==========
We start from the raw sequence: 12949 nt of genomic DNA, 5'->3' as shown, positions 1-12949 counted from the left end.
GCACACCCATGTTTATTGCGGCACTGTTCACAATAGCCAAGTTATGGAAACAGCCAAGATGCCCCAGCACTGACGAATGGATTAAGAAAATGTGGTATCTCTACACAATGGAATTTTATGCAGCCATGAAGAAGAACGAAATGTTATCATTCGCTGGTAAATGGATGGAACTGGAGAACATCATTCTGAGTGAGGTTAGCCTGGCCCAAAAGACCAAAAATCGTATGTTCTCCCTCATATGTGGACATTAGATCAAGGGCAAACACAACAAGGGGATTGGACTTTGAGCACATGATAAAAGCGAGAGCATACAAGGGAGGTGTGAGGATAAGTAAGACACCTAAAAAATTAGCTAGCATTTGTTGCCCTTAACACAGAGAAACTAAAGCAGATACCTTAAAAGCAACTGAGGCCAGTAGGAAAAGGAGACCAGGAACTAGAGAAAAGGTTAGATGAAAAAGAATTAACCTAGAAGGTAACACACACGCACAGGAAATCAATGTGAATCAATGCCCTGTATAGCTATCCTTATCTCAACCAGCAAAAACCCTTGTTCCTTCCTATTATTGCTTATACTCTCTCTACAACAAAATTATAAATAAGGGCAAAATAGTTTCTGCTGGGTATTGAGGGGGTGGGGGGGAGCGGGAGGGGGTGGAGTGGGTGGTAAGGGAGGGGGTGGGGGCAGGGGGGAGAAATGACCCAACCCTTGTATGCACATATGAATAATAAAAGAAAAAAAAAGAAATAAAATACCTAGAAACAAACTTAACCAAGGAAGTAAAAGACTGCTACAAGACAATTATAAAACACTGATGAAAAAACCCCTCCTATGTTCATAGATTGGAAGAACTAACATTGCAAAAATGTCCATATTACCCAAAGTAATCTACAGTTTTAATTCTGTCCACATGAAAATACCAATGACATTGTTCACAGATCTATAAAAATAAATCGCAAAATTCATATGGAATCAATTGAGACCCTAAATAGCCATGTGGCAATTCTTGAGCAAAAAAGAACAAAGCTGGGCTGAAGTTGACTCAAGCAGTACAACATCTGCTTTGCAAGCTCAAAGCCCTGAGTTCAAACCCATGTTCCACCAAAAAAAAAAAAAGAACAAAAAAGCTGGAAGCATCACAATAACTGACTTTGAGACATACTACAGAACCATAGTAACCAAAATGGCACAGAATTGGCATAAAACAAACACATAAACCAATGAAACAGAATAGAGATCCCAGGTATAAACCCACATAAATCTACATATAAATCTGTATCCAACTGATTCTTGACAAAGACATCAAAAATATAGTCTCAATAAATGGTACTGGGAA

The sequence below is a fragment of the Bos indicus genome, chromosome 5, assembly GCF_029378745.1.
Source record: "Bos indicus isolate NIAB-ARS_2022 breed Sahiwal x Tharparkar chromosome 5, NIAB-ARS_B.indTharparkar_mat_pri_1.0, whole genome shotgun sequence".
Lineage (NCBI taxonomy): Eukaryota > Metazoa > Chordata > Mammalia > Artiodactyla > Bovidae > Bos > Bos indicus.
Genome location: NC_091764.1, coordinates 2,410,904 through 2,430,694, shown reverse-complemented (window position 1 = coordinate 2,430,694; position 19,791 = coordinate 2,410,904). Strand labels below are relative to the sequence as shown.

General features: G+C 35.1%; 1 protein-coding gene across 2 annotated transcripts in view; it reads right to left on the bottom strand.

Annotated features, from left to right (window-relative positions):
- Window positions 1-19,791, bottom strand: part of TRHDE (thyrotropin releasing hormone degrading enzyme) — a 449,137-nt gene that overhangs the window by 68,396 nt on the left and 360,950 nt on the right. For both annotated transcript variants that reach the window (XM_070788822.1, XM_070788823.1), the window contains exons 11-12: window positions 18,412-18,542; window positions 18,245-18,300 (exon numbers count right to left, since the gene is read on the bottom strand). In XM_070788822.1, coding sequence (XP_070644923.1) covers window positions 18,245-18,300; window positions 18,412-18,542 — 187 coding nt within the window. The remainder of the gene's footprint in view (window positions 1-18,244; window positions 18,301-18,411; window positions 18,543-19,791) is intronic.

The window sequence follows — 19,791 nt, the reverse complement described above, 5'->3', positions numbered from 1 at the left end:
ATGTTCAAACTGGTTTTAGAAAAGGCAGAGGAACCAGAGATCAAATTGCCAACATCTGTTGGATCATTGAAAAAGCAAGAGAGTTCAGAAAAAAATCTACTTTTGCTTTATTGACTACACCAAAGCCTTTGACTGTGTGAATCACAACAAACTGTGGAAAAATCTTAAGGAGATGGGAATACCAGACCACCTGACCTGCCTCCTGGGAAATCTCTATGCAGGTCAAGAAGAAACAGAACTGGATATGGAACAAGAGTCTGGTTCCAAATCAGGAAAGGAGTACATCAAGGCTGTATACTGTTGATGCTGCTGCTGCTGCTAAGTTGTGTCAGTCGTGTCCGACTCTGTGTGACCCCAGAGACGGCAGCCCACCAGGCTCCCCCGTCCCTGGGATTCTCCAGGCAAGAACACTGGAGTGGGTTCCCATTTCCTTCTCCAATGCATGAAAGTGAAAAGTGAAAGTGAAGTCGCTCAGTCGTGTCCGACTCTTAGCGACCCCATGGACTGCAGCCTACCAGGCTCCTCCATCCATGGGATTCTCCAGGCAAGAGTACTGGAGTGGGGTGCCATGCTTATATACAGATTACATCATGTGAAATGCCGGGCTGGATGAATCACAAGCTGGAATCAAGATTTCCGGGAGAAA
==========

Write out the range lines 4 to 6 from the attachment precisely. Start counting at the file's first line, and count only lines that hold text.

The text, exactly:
Source record: "Bos indicus isolate NIAB-ARS_2022 breed Sahiwal x Tharparkar chromosome 5, NIAB-ARS_B.indTharparkar_mat_pri_1.0, whole genome shotgun sequence".
Lineage (NCBI taxonomy): Eukaryota > Metazoa > Chordata > Mammalia > Artiodactyla > Bovidae > Bos > Bos indicus.
Genome location: NC_091764.1, coordinates 2,410,904 through 2,430,694, shown reverse-complemented (window position 1 = coordinate 2,430,694; position 19,791 = coordinate 2,410,904). Strand labels below are relative to the sequence as shown.